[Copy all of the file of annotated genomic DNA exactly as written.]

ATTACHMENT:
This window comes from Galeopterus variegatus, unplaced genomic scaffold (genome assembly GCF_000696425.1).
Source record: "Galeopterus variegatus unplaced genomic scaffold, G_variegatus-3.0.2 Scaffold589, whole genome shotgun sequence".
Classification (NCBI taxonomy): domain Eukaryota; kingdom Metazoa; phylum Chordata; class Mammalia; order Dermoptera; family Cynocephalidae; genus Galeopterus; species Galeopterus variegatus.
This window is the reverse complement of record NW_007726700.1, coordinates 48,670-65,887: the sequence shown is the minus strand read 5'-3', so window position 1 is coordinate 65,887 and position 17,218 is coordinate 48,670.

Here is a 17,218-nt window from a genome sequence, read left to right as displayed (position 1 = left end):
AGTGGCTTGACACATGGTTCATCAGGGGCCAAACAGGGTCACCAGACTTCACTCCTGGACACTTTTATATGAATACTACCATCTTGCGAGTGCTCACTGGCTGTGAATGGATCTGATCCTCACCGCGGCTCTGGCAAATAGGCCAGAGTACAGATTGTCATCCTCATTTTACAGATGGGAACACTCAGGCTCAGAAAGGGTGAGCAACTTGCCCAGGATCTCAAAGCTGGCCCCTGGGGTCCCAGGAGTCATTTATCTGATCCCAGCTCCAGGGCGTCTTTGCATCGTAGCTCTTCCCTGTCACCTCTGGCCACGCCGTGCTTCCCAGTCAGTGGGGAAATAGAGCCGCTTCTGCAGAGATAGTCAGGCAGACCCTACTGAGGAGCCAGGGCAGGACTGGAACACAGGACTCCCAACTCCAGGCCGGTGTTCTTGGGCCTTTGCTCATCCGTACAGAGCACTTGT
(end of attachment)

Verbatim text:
This window comes from Galeopterus variegatus, unplaced genomic scaffold (genome assembly GCF_000696425.1).
Source record: "Galeopterus variegatus unplaced genomic scaffold, G_variegatus-3.0.2 Scaffold589, whole genome shotgun sequence".
Classification (NCBI taxonomy): domain Eukaryota; kingdom Metazoa; phylum Chordata; class Mammalia; order Dermoptera; family Cynocephalidae; genus Galeopterus; species Galeopterus variegatus.
This window is the reverse complement of record NW_007726700.1, coordinates 48,670-65,887: the sequence shown is the minus strand read 5'-3', so window position 1 is coordinate 65,887 and position 17,218 is coordinate 48,670.

Here is a 17,218-nt window from a genome sequence, read left to right as displayed (position 1 = left end):
AGTGGCTTGACACATGGTTCATCAGGGGCCAAACAGGGTCACCAGACTTCACTCCTGGACACTTTTATATGAATACTACCATCTTGCGAGTGCTCACTGGCTGTGAATGGATCTGATCCTCACCGCGGCTCTGGCAAATAGGCCAGAGTACAGATTGTCATCCTCATTTTACAGATGGGAACACTCAGGCTCAGAAAGGGTGAGCAACTTGCCCAGGATCTCAAAGCTGGCCCCTGGGGTCCCAGGAGTCATTTATCTGATCCCAGCTCCAGGGCGTCTTTGCATCGTAGCTCTTCCCTGTCACCTCTGGCCACGCCGTGCTTCCCAGTCAGTGGGGAAATAGAGCCGCTTCTGCAGAGATAGTCAGGCAGACCCTACTGAGGAGCCAGGGCAGGACTGGAACACAGGACTCCCAACTCCAGGCCGGTGTTCTTGGGCCTTTGCTCATCCGTACAGAGCACTTGT